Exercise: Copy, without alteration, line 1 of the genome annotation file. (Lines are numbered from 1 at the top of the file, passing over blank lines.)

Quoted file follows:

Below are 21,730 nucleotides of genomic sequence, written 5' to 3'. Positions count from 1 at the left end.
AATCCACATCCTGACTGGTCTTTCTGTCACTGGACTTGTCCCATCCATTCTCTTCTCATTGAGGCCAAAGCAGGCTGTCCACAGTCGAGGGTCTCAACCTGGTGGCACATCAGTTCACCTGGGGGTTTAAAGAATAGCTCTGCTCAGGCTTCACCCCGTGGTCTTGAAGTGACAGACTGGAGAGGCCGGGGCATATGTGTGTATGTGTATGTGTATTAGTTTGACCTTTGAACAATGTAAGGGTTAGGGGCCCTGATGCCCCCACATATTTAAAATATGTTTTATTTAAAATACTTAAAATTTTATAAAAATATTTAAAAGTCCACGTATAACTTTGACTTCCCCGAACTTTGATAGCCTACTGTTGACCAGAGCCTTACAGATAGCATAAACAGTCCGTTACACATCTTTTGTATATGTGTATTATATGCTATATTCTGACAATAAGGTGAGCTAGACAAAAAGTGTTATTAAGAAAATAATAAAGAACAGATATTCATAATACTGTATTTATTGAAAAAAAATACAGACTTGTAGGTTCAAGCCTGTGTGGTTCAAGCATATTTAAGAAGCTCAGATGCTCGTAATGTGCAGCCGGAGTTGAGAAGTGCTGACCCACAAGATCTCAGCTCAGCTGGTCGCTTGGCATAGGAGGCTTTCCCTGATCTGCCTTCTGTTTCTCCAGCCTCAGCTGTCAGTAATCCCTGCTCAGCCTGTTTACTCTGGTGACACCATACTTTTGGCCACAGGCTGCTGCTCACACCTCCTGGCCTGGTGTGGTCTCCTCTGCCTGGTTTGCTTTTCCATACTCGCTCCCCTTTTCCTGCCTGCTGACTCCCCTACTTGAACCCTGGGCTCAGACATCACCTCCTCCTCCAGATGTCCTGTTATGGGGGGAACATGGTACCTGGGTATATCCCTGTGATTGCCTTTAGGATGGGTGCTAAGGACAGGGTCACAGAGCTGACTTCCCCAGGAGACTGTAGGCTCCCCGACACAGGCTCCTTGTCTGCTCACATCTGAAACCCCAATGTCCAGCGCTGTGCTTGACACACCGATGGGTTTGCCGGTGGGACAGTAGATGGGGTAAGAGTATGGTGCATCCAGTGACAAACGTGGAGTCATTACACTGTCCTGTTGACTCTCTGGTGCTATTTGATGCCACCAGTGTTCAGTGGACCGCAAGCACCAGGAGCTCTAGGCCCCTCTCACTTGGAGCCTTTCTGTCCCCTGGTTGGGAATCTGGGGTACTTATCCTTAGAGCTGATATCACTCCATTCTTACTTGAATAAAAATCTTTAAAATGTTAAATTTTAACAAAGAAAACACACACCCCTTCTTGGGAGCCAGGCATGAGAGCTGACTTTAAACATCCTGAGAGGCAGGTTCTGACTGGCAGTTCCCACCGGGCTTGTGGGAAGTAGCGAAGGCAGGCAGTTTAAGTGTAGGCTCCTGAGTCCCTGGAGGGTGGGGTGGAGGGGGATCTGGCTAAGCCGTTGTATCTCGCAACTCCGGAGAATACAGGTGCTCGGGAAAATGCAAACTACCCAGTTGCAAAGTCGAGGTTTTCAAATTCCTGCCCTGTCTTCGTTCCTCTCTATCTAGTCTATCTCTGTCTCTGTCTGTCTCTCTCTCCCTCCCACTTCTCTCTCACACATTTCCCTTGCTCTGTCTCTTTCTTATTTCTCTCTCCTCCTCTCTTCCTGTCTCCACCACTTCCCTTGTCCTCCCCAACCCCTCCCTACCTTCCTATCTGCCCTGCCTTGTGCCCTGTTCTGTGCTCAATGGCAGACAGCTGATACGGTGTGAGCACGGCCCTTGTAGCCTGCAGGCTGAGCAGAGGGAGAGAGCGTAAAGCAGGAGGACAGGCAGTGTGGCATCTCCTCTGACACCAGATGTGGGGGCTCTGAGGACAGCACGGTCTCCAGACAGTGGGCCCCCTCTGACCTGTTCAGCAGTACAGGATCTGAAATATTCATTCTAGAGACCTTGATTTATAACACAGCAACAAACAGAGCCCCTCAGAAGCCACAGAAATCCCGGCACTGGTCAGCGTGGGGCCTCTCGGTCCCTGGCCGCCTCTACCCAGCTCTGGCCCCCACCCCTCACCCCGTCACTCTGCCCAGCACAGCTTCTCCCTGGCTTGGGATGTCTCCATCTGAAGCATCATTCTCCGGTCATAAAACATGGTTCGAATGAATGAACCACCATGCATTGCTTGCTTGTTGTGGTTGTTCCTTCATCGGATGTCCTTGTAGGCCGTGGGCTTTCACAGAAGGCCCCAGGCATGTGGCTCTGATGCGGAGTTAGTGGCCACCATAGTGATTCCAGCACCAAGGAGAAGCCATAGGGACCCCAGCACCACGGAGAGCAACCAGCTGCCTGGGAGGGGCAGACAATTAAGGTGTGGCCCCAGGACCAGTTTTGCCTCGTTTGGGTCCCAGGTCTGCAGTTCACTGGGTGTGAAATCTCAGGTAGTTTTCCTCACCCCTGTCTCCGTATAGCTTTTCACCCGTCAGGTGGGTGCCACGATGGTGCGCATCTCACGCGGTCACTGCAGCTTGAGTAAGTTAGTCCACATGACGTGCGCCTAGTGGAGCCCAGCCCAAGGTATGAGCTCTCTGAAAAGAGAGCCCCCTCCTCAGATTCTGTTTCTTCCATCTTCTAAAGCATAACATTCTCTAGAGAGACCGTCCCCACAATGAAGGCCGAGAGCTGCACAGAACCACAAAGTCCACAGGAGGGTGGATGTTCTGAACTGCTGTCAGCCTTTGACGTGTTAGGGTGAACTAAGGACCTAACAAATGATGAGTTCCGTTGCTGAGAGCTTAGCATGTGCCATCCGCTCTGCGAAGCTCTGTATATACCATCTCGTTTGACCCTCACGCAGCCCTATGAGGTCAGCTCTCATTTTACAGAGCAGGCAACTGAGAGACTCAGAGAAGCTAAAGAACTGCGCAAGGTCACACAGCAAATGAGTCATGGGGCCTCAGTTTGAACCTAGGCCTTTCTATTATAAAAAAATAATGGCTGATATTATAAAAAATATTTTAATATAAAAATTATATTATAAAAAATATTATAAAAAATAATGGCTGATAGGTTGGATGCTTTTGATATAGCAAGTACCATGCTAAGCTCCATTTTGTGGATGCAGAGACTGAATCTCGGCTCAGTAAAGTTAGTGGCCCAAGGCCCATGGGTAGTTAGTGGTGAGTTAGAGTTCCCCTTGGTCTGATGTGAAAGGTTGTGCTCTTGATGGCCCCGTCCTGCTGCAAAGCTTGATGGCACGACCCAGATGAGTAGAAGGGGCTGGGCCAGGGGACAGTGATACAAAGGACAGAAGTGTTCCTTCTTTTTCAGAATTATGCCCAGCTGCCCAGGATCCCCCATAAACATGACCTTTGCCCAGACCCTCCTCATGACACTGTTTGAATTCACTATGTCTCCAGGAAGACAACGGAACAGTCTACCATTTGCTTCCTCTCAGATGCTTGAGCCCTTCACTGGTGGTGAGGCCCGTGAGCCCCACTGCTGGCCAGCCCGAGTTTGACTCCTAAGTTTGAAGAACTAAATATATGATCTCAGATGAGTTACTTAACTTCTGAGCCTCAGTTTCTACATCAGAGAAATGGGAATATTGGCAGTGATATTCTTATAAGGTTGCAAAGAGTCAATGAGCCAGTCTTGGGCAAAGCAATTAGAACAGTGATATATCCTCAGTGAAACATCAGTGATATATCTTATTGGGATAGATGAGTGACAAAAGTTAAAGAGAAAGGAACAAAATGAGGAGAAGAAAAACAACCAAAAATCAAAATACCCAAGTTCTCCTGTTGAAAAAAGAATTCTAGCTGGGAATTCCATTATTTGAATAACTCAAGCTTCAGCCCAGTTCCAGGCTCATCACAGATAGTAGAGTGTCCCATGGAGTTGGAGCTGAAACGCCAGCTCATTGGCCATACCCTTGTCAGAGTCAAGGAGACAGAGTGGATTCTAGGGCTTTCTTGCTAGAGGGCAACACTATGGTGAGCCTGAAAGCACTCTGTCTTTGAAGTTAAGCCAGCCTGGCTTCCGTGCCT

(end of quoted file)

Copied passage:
Below are 21,730 nucleotides of genomic sequence, written 5' to 3'. Positions count from 1 at the left end.